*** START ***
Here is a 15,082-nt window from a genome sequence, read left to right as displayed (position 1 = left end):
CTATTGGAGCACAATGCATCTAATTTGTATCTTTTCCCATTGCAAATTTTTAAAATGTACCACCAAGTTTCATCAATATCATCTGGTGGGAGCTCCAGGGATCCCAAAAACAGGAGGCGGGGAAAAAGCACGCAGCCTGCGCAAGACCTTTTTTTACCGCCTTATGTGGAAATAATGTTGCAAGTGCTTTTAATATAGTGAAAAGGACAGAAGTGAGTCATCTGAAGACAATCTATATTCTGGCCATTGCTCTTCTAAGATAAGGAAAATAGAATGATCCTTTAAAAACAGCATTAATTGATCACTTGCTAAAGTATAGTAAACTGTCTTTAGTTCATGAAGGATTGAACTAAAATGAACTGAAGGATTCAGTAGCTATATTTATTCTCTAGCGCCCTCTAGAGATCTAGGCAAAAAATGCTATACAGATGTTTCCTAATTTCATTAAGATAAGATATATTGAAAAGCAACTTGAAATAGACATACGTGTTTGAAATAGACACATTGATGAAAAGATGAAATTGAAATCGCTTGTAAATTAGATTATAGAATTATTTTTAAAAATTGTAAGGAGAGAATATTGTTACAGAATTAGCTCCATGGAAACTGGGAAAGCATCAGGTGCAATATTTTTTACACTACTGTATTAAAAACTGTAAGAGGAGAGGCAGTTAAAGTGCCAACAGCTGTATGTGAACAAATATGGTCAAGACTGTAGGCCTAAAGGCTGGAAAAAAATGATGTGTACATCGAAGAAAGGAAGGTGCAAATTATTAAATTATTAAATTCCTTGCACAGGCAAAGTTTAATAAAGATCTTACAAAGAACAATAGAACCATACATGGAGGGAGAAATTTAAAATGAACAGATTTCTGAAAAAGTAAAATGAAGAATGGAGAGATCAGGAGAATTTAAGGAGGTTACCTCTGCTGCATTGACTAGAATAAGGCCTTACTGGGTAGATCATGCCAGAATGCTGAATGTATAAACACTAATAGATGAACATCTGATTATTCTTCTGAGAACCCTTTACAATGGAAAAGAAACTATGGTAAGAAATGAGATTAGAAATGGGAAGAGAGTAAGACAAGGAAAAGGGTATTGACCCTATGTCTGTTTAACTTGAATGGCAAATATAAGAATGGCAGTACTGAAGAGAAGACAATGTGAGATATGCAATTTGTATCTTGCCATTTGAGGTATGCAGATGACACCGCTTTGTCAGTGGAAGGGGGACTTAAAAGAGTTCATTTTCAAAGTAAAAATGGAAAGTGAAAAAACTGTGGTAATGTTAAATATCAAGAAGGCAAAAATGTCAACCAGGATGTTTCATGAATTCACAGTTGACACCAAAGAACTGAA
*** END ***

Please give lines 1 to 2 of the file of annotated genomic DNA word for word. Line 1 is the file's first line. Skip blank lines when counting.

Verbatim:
Here is a 15,082-nt window from a genome sequence, read left to right as displayed (position 1 = left end):
CTATTGGAGCACAATGCATCTAATTTGTATCTTTTCCCATTGCAAATTTTTAAAATGTACCACCAAGTTTCATCAATATCATCTGGTGGGAGCTCCAGGGATCCCAAAAACAGGAGGCGGGGAAAAAGCACGCAGCCTGCGCAAGACCTTTTTTTACCGCCTTATGTGGAAATAATGTTGCAAGTGCTTTTAATATAGTGAAAAGGACAGAAGTGAGTCATCTGAAGACAATCTATATTCTGGCCATTGCTCTTCTAAGATAAGGAAAATAGAATGATCCTTTAAAAACAGCATTAATTGATCACTTGCTAAAGTATAGTAAACTGTCTTTAGTTCATGAAGGATTGAACTAAAATGAACTGAAGGATTCAGTAGCTATATTTATTCTCTAGCGCCCTCTAGAGATCTAGGCAAAAAATGCTATACAGATGTTTCCTAATTTCATTAAGATAAGATATATTGAAAAGCAACTTGAAATAGACATACGTGTTTGAAATAGACACATTGATGAAAAGATGAAATTGAAATCGCTTGTAAATTAGATTATAGAATTATTTTTAAAAATTGTAAGGAGAGAATATTGTTACAGAATTAGCTCCATGGAAACTGGGAAAGCATCAGGTGCAATATTTTTTACACTACTGTATTAAAAACTGTAAGAGGAGAGGCAGTTAAAGTGCCAACAGCTGTATGTGAACAAATATGGTCAAGACTGTAGGCCTAAAGGCTGGAAAAAAATGATGTGTACATCGAAGAAAGGAAGGTGCAAATTATTAAATTATTAAATTCCTTGCACAGGCAAAGTTTAATAAAGATCTTACAAAGAACAATAGAACCATACATGGAGGGAGAAATTTAAAATGAACAGATTTCTGAAAAAGTAAAATGAAGAATGGAGAGATCAGGAGAATTTAAGGAGGTTACCTCTGCTGCATTGACTAGAATAAGGCCTTACTGGGTAGATCATGCCAGAATGCTGAATGTATAAACACTAATAGATGAACATCTGATTATTCTTCTGAGAACCCTTTACAATGGAAAAGAAACTATGGTAAGAAATGAGATTAGAAATGGGAAGAGAGTAAGACAAGGAAAAGGGTATTGACCCTATGTCTGTTTAACTTGAATGGCAAATATAAGAATGGCAGTACTGAAGAGAAGACAATGTGAGATATGCAATTTGTATCTTGCCATTTGAGGTATGCAGATGACACCGCTTTGTCAGTGGAAGGGGGACTTAAAAGAGTTCATTTTCAAAGTAAAAATGGAAAGTGAAAAAACTGTGGTAATGTTAAATATCAAGAAGGCAAAAATGTCAACCAGGATGTTTCATGAATTCACAGTTGACACCAAAGAACTGAA